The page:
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Well, Tuesday, actually, but the idea's the important thing.... - Blather. Rants. Repeat.
A Møøse once bit my sister ...
captainsblog
captainsblog
Well, Tuesday, actually, but the idea's the important thing....
I got to our polling place around 11:30 in the morning; polls had been open since 6.  I was the 50th citizen to bother, and it didn't get much better after that.  Statewide, barely half a million Democrats cast a primary vote for governor. The ragtag campaign of two progressives, who the incumbent refused to mention by name until after the primary, still pulled in more than 30 percent of the vote.

Headlines yesterday were all about CUOMO SURVIVES CHALLENGE, but the real story that could've been a story went unreported. The statewide results show it nicely:

BoohooWu
Over 20,000 voters- a significant portion of the voting electorate- tried to put Tim Wu on the November Democratic ticket without casting votes for his higher-profile running mate. Almost 30,000 Cuomo voters refused to cast a ballot for his Blue Dog Democrat choice for the lieutenant spot. And only a final-week flood of big-donor money saved the bacon of the establishment "ticket." Until Tim Wu got a New York Times endorsement and a lot of positive press, there was virtually no coverage of the Lieutenant Governor race- but suddenly, every major Dem politician in the state started talking up Kathy. We got robocalls aplenty from the candidate herself and from current and former U.S. Senators- and the State Democratic committee (which, by law, is not supposed to be spending money on primaries) rolled out dozens of supportive mailers in the last week before the vote to maintain the status Cuomo.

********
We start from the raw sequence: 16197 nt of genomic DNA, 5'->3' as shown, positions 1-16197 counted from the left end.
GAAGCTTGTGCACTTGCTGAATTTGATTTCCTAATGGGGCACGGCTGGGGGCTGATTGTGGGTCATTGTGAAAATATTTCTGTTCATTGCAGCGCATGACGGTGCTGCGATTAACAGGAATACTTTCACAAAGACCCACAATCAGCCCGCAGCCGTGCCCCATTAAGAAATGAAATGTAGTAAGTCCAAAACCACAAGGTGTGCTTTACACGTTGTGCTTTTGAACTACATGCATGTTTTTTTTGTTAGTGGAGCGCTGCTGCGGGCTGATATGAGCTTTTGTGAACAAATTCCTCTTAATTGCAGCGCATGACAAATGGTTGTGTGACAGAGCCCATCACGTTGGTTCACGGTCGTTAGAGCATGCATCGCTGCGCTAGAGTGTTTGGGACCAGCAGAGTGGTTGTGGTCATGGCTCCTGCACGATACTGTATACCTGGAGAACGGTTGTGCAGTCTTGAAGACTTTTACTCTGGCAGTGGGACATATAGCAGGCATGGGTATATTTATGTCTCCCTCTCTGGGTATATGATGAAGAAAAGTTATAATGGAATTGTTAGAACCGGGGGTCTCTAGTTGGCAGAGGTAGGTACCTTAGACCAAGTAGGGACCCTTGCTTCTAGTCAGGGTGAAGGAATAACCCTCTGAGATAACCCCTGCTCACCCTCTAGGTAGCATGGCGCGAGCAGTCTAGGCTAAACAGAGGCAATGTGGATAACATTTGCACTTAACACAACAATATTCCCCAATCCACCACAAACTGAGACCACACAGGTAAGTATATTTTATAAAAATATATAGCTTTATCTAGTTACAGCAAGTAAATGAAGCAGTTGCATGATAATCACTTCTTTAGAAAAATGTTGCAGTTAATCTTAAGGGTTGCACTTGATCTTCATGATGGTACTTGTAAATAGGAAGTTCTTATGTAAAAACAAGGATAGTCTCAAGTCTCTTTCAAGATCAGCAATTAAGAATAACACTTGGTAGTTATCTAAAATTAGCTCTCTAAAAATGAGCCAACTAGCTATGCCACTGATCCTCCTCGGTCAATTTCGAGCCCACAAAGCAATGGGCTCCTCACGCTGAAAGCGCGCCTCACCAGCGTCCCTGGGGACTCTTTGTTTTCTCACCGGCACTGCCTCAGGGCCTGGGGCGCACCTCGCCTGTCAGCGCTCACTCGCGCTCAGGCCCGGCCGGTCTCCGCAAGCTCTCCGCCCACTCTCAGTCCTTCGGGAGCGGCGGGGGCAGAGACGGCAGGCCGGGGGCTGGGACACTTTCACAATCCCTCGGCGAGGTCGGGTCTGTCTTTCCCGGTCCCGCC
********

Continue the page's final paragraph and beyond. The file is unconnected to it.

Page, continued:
Democrats also succeeded in knocking a brave Republican off the ballot. Mark Grisanti, who cast the deciding State Senate vote allowing gay marriage in this state, was ambushed by a final-week blast of ads and flyers, not from Teabaggers, but from the state teachers' union, portraying him as a RINO and encouraging them to vote for his even Teabaggier Republican opponent. They succeeded in this effort, to make it easier for the Democratic challenger in that district to win in November. It's a sleazy strategy, and I hope it fails; there's talk that Grisanti may finagle his way onto the Democratic line for the general election, and I'd hate to be a teacher going to him to beg for money in future budget negotiations after the way they shat on him.

Other than those, not much happened in primaries around here. Massachusetts is still trying to go back to its Kennedy-era tradition of having three senators (as defeated Republican Scott Brown won a primary to challenge an incumbent New Hampshire Democrat for a seat there). But little of it got any notice, with the sale of the Bills and the whole Ray Rice clusterfudge dominating the headlines the past few days.

Democracy. It's what first-responders died for on this day- and less than two percent of New Yorkers participated in two days ago.

We need to do better if we want to get better.
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